Some potential problem countries in the region are Bolivia and Venezuela. In Venezuela, the situation has turned into a tragedy. Wealth accumulated from the oil boom years is long gone, and citizens cannot get the most basic needs of food and medicine now. The opposition took control of the congress last year and is pushing for a recall referendum, but President Maduro shows no signs of relinquishing control of the country. Default risk remains elevated.
In Bolivia, President Morales lost a constitutional referendum in February that would have allowed him to run for a fourth consecutive term. His current term ends in 2020, but we suspect that we have not seen the last of his efforts to extend his rule. Meanwhile, Bolivia continues to struggle under the weight of lower oil prices. Fitch recently downgraded it a notch to BB-, and further downgrades are possible.
Unfortunately, in Mexico recent developments warrant caution. The invitation to invite Donald Trump to Mexico was a bad decision by President Peña Nieto. It generated outrage and has ignited protests calling for his ouster. It also reportedly led to the resignation of Finance Minister Videgaray. The possibility of a Trump presidency has led some to fret about the fate of NAFTA as well as US-Mexico relations in general. This too bears watching.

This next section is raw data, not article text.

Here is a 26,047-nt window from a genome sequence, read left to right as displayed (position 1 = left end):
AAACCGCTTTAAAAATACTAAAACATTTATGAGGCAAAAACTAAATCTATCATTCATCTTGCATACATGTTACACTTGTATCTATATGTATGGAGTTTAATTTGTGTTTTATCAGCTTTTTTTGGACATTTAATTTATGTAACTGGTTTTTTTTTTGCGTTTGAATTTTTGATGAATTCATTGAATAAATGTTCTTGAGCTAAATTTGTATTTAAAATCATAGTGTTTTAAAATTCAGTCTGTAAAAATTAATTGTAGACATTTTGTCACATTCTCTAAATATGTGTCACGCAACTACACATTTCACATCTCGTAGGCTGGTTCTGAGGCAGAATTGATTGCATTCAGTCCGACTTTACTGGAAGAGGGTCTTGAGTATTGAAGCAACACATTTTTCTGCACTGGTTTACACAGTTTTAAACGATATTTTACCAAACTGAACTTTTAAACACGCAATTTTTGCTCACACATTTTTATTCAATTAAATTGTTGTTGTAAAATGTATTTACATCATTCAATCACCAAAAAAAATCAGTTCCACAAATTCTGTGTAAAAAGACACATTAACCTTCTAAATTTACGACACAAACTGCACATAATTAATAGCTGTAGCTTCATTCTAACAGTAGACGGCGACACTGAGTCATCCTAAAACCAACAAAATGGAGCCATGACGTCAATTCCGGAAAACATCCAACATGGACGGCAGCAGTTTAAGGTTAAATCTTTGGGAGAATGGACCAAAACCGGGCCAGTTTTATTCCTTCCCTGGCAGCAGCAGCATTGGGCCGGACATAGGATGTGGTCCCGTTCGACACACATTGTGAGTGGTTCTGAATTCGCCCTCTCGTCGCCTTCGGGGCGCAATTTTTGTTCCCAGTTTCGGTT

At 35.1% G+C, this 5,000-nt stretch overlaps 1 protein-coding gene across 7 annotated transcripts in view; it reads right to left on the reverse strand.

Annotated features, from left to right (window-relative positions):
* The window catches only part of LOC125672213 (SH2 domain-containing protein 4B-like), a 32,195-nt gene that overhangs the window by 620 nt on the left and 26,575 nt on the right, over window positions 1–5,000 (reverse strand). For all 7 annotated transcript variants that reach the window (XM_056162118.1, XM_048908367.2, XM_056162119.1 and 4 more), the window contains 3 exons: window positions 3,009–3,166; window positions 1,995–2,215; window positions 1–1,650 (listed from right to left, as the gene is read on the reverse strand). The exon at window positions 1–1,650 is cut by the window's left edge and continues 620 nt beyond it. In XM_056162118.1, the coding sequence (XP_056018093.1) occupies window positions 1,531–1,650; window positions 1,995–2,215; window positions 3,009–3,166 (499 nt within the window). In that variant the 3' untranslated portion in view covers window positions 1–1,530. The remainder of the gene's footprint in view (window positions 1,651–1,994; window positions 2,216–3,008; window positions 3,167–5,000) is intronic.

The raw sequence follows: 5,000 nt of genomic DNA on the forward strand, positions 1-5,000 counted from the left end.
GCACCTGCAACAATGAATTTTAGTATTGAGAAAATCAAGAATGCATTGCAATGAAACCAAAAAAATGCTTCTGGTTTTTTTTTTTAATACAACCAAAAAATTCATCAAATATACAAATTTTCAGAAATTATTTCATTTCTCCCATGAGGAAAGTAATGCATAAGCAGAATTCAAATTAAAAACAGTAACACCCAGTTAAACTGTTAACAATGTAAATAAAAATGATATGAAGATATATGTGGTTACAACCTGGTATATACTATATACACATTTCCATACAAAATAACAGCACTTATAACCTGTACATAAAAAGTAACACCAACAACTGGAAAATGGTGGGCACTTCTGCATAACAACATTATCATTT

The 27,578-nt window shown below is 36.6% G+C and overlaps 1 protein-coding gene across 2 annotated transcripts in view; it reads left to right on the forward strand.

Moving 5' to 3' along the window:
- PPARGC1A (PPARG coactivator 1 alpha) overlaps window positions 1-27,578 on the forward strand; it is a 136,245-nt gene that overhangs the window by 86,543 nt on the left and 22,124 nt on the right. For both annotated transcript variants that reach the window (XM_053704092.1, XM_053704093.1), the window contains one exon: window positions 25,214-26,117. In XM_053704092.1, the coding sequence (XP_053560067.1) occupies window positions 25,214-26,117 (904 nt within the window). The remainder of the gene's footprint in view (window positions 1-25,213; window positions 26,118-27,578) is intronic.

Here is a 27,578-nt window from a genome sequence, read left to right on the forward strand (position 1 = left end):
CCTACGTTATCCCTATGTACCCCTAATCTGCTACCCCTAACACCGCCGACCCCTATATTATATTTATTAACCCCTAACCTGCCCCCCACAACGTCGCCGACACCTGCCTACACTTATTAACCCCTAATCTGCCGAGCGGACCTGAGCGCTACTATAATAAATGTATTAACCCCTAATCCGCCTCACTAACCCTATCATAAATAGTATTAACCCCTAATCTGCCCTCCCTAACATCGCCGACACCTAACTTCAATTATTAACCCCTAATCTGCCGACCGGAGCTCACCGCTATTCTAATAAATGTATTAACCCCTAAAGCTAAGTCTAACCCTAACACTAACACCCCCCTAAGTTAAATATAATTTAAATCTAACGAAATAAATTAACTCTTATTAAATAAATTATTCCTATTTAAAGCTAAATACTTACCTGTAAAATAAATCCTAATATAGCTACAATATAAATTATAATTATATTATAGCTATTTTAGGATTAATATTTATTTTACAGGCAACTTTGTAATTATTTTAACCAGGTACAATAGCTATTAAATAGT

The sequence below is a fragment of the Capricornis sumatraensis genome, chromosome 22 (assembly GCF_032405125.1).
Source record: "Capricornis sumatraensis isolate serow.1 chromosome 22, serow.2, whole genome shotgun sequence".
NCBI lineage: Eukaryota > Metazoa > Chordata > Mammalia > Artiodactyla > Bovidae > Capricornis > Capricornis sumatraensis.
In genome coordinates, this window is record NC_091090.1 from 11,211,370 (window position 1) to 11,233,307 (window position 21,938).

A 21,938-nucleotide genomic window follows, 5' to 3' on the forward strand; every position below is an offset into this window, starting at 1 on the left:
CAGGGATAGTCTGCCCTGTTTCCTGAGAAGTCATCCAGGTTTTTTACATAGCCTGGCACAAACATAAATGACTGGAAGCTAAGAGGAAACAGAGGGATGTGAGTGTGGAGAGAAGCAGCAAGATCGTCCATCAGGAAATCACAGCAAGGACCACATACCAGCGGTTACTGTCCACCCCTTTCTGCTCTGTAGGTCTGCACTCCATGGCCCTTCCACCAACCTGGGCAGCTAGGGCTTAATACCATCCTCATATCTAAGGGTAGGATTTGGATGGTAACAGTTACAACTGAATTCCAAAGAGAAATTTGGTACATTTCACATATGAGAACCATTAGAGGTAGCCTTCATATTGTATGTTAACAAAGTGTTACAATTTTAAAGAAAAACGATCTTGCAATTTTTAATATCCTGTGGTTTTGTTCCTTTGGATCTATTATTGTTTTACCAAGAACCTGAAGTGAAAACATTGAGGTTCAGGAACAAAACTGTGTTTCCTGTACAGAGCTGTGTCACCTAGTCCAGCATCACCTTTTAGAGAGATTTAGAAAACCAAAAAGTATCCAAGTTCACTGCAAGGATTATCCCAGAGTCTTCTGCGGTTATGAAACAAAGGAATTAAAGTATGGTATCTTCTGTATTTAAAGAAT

It’s clear that EM as an asset class can still thrive even under difficult global conditions. It is equally clear, however, that not every EM has the institutional stability that is often required for long-term prosperity. As the economic backdrop remains weak, the political element becomes a very important determinant for a country’s trajectory going forward. Again, it’s the politics, stupid.